Scenes in Look are shot to appear as if they were ripped from a store surveillance camera.
Sneaky Sex, Spooky Scenes: Look Flick Eyes Voyeuristic Surveillance
By Hugh Hart
Adam Rifkin is best known in Hollywood circles for writing family-friendly comedies like Mousehunt and this year’s Underdog. But when his new movie Look opens Friday in New York and Los Angeles, the writer-director gets a chance to channel his inner Peeping Tom.
Prefaced by a factoid asserting that 30 million surveillance cameras in the United States capture images of the average American 200 times a day, Look dramatizes a week in the life of department-store sex addicts, a high school seductress, a pedophile, a “straight” family man who’s having an affair with a gay lawyer, convenience-store slackers and thieves who’ve stashed a body in the trunk of their car. The gimmick: Everything is filmed from the perspective of security cameras.
Wired News caught up with Rifkin in Los Angeles to learn more about his crafty experiment in surveillance cinema.
Wired News: What inspired you to make a movie about the culture of surveillance?
Adam Rifkin: I got a traffic ticket in the mail from the police department. I didn’t know it even happened, but they sent me this picture of myself going through a red light, and you could see my face clear as day, singing to the radio, making a horrible expression. The idea that a photograph could be taken of me without my knowledge and then sent to my home address freaked me out a little bit. I started to think, “What other cameras are out there, taking shots of me that I’m not aware of?” For me, that’s when the whole thing started
Video: Although Look appears to be shot entirely on security cams, capturing the behavior of clueless citizens, Adam Rifkin’s new movie features professional actors performing fully scripted scenes.
WN: How did you research Look?
Rifkin: I went to a bunch of security offices in malls and department stores and banks and interviewed the people who watch the surveillance monitors. I just assumed they’d be trained, professional, responsible individuals, right? Not always the case. In some instances, the guys behind the cameras are high school kids in baggy pants who use cameras with joysticks to zoom in on girls’ boobs. They weren’t looking for shoplifters. If a hot girl walked into the mall, they tracked her from camera to camera to camera, all day long. Let’s say the camera caught under her skirt as the wind blew, they’d take that footage and post it on YouTube. They showed me their highlight reel!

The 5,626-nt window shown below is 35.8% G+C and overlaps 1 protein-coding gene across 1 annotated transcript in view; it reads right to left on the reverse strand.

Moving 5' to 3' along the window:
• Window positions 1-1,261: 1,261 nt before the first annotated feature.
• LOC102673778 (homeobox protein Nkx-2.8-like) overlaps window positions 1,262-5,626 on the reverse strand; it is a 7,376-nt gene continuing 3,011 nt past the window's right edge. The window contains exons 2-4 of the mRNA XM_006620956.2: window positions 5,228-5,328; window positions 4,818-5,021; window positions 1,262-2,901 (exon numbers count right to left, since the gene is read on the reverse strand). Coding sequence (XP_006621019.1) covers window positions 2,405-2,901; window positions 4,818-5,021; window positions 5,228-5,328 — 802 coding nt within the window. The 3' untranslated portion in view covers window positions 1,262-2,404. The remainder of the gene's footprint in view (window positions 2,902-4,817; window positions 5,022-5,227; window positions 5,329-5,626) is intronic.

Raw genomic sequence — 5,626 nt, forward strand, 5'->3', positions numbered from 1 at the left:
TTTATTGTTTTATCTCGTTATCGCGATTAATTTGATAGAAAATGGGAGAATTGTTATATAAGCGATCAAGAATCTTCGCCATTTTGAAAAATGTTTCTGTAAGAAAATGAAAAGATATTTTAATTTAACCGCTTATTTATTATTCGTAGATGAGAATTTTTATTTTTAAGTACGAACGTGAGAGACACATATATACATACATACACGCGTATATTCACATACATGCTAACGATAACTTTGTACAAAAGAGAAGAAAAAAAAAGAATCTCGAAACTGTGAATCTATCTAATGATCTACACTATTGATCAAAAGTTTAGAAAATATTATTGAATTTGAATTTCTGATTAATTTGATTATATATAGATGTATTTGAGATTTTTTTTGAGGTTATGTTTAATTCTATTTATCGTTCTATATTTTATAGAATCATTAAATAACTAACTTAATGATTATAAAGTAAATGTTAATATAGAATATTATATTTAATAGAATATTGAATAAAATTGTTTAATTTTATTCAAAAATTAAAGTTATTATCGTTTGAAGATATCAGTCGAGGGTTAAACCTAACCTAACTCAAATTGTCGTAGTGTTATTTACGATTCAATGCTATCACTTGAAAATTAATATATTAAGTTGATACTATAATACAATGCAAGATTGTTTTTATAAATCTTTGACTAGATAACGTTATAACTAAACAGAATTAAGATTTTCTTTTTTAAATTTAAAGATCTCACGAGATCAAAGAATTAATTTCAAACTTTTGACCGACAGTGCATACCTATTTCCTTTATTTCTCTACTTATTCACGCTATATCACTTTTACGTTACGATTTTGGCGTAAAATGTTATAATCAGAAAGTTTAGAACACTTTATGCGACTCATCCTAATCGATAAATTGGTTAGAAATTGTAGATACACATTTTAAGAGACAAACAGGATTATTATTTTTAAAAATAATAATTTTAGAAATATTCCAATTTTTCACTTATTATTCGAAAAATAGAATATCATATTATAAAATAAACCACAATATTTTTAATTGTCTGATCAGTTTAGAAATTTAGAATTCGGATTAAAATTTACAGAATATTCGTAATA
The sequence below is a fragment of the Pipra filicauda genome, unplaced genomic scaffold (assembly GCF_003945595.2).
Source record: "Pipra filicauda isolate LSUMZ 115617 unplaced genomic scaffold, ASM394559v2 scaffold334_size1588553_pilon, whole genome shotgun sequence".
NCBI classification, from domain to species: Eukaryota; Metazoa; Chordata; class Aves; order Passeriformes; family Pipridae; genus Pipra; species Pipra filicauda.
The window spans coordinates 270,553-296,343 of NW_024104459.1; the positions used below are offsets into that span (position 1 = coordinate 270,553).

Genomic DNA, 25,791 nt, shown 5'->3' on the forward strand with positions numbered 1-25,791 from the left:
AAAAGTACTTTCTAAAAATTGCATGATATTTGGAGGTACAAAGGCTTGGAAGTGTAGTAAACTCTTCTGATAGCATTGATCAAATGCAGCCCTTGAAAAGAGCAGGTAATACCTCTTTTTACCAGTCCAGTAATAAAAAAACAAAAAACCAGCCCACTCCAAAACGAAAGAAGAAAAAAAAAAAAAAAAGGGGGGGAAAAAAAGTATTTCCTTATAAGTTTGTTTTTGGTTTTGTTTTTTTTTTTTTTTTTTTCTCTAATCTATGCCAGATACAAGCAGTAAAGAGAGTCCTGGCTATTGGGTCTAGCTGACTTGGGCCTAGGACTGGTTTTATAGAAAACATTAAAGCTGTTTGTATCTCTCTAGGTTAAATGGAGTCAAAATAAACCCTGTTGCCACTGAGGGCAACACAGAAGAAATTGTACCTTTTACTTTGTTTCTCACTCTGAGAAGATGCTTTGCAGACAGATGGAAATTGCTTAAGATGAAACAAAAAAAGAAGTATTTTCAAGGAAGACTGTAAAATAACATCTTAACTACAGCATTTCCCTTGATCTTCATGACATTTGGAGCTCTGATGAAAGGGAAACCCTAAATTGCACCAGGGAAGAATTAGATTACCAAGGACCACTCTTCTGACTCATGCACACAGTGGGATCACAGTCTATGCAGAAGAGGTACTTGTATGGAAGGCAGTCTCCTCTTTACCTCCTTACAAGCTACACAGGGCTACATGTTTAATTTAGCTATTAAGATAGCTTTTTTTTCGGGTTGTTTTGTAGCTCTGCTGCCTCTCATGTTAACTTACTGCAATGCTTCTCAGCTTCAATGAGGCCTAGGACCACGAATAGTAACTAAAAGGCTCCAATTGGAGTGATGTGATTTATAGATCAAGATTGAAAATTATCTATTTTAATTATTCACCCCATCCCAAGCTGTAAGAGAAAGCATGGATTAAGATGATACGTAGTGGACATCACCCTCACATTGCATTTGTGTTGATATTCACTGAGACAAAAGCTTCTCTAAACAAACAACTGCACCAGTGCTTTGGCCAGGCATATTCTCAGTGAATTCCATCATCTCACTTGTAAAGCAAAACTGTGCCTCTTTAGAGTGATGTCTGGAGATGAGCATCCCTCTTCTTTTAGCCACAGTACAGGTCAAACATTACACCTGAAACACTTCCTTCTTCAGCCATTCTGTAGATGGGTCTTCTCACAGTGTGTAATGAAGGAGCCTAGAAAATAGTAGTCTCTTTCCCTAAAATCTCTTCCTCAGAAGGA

WN: It must have been tricky getting permission to film all this weird behavior in shopping malls, high schools, convenience stores, parking lots and hotel lobbies.
Rifkin: We didn’t break any laws, but we weren’t entirely forthcoming. In some instances we said we were making a reality show. We told other people we were making a documentary about surveillance cameras or shooting a segment on surveillance cameras for the news. We learned pretty quick if we told people we were making a movie and planned to do all these things at their location they’d say, “No way are we going to allow this.” So we had to get creative.
WN: With the different time codes and grainy video quality that varies from scene to scene, the footage in your movie really looks like it was captured by actual security cameras. Did you in fact use the cameras installed at each location?
Rifkin: No, but every location you see in the movie did have real surveillance cameras. We then placed our cameras exactly where the actual security cams were and shot the scenes in HD using Sony F-900s and F-950s — the same cameras they used on movies like Sin City. When we finished shooting, the movie looked beautiful. Then we spent an enormous amount of time and enormous amount of money making it look like shit.
WN: You were trying to make it look artfully crappy.